Newcastle University can trace its roots back to 1834 when The School of Medicine and Surgery was founded in Newcastle Upon Tyne, UK. The University was officially created the way it is today in 1963.Show more
Based on the EDUopinions rankings, the Newcastle University rating is 4.4. If you want to know more about this school, read the student reviews on our website.
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On the whole, I think it’s good. The teaching facilities in the school are very good. There is also a strong sense of history. The only thing I find lacking is the relative lack of a stadium. And the gym is relatively far away, it is much closer for me to go to the gym of the school next door, haha.View more
The programme is a blend of both theoretical and practical learning. Although, I wish there was more practical coursework. I just completed my first year but I’m confident that by the end of my course, I’d be able to gain skills that’d help me enter the job market.
The professors are there to guide you, however, it has to be you who approaches them and not the other way around. The best thing about the university is that they have a very strong support network.
There’s a large number of international students and LGBTQ communities as well so you’d always feel accepted.
Newcastle, in itself is the best student city. The living cost is quite low, cheap accommodation isn’t hard to find and the city is easily navigable by foot.
Overall, my experince at Newcastle has been amazing so far!
The campus is ideally situated a stone’s throw from the city centre, meaning it’s really easy to walk between shops and cafés anc back to uni really quickly. Luckily, a lot of the accomodation buildings are equally well located meaning you can travel most places by foot and it doesn’t take long. There are a few further away hals of residence, i.e. St Mary’s so make sure to research before selecting and weigh up value and location.
The school of Modern Languages is really well equipped, with a special library just for the department with multiple language resources available free of charge. The lecturers are good, and most content is equally available online meaning you can recap or look ahead. One thing I would be wary of is to not buy all the books straight away because often you can get them cheaper down the line or use free online versions, as a lot of the time they aren’t used frequently, especially in first year (however some modules they are necessary).View more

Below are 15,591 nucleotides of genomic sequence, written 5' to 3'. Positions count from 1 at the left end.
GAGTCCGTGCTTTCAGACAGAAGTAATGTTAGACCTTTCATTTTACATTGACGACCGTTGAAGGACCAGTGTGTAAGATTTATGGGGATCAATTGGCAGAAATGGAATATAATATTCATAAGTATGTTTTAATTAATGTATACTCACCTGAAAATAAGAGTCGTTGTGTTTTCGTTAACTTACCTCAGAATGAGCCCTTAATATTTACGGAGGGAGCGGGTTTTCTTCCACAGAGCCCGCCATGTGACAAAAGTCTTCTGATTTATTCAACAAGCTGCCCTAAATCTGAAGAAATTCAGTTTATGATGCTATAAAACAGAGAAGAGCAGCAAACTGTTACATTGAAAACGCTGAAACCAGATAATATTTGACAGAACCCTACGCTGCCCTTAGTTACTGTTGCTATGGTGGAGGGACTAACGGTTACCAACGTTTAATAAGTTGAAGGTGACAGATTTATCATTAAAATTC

The programme had solid foundations with a wide opportunity for choosing your own modules, and tailoring them to your specific interests. There is vast opportunity for practical work as well as more theory-based learning if that is more to your taste. The department has very new buildings in the centre of campus. The school could improve their advice towards students when choosing their modules so that modules are not chosen and committed to without students knowing too much about the modules themselves.
The extracurricular activities recommended by the department, with charity work opportunities and lectures outside of the curriculum are excellent. As well as a well-organised society infrastructure, of which I was part of the Biology society and the agriculture rugby club, which were both student lead and excellent fun.
Finally, the careers department was fantastic, with appointments available year-round and advice specific to my career preferences.
My time spent at Newcastle was unforgettable. Politics as a programme is extremely diverse, the variation in modules allows students to tailor the programme to their interests. I personally preferred more international relations based modules, and I thoroughly enjoyed these, which also helped me decide on my dissertation topic. My module leaders were on the whole very helpful especially considering the Covid restrictions, which meant all lectures, seminars and meetings were online. They were generally very flexible and active on emails to ensure contact was maintained during our studies despite the pandemic.